But the single biggest factor in the piracy explosion has been the ever-deteriorating security situation on the Somali mainland. The largest and most active gangs are based out of the semi-autonomous region of Puntland, notes Hansen, where the local government has been unable to pay the police and army for months. As a result, security forces are more inclined to join the heavily armed pirates than take them on.
The crews have also cannily recruited from many of the country’s powerful militias and clans, and seem willing to kick some of their new-found wealth “upstairs” to politicians and community elders. For example, it is widely believed that Abdullahi Yusuf, a native Puntlander and president of the Western-backed Transitional Federal Government, Somalia’s notional authority, receives “goodwill” contributions from the ransoms. And there are reports that an entire pirate economy has sprung up in towns like Eyl, with accountants, drivers, home builders, technology suppliers and even restaurants that cater meals for the hostage crews.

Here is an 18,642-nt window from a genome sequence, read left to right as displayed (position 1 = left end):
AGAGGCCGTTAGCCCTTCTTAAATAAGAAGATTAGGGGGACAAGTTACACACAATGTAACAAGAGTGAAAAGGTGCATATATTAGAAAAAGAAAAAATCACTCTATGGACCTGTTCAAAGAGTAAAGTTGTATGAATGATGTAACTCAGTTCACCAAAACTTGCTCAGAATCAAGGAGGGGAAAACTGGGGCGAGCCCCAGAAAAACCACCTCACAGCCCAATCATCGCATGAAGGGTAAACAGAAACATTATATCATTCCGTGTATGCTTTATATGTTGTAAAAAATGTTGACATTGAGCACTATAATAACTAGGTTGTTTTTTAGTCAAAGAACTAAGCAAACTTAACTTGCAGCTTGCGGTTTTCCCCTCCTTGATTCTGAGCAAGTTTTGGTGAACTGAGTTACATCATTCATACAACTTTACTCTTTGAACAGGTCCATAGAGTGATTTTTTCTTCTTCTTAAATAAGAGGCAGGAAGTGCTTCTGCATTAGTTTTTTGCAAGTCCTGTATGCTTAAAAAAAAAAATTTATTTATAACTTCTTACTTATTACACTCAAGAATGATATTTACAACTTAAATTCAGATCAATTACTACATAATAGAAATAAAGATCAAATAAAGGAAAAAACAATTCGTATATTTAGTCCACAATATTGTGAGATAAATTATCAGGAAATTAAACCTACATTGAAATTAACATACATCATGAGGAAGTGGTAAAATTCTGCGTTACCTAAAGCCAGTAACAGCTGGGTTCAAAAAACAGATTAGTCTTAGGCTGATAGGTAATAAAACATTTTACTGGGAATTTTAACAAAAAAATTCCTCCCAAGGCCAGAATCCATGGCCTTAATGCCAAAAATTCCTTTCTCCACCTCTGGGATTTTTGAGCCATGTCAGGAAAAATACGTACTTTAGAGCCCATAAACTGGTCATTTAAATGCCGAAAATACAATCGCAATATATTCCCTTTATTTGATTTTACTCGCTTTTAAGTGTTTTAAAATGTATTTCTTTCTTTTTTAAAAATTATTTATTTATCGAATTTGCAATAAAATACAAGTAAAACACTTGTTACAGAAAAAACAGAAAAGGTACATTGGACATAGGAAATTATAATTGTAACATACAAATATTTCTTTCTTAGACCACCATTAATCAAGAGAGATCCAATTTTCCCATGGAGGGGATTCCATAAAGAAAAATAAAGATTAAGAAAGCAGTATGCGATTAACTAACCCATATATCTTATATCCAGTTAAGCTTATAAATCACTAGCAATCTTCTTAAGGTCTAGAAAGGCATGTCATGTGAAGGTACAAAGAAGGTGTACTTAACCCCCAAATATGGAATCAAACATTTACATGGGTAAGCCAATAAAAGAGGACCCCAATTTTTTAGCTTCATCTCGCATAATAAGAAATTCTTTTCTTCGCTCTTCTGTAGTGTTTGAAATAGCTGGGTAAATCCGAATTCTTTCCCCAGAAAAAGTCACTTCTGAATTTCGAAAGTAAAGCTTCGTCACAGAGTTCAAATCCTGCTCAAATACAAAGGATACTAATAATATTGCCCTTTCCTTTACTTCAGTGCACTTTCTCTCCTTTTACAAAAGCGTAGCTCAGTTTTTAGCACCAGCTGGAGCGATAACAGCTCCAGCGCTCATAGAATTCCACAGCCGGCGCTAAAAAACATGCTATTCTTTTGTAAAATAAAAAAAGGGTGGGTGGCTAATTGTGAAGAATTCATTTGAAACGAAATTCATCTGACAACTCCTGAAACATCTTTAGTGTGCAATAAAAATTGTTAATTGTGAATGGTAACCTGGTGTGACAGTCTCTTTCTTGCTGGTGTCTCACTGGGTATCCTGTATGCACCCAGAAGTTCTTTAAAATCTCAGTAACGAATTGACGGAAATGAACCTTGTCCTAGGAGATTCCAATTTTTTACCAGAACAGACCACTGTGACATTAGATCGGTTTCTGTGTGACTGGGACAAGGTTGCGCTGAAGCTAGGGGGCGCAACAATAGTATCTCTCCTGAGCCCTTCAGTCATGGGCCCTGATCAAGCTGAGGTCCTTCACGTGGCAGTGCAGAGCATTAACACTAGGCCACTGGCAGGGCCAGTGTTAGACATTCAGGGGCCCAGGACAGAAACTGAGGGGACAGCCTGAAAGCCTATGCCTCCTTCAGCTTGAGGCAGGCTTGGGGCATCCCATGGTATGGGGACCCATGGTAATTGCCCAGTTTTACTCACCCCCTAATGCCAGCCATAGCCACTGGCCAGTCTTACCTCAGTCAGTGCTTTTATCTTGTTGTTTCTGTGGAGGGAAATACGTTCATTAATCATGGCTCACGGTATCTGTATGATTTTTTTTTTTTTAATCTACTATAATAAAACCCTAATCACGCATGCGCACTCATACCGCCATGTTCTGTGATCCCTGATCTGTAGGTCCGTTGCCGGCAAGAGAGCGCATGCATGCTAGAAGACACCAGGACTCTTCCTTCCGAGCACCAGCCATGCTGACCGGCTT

For the moment, at least, shipping companies seem willing to accept the relatively small risk of piracy in the region (60 attacks, however spectacular, mean that 99.999 per cent of ships still pass through the Gulf unscathed) as a cost of doing business. Taking the much longer, and stormier, Cape of Good Hope route between Europe and Asia can add US$20,000 to $30,000 a day in fuel and crew costs. In fact, the growing piracy problem has spawned a whole parallel industry of specialized insurers, risk analysts and crisis management firms. Seacurus, a Gateshead, U.K.-based insurance broker, has been offering kidnap and ransom policies for both shipowners and crew since 2005. “We realized there was a gap in standard marine coverage,” says Capt. Thomas Brown, the firm’s managing director. The Lloyd’s of London-backed policies cover not only the ransom, but associated costs like negotiators, interpreters, public relations specialists, rest and rehabilitation expenses for hostage crews, and “reasonable costs of plastic surgery.” Business was slow at first, but as of late, the phone has been ringing off the hook, says Brown. He declined to discuss the cost of such policies (some media reports suggest the going rate is now $9,000 per transit of the Gulf of Aden), but acknowledges that the premiums have seen a tenfold increase in recent months. Given the region’s unique challenges, it is still good value, says Brown. “You’ve got 1,000 pirates patrolling the water, so delivering $1 million cash in a rubber boat off the port of Eyl is a pretty scary prospect for those who have to do it.”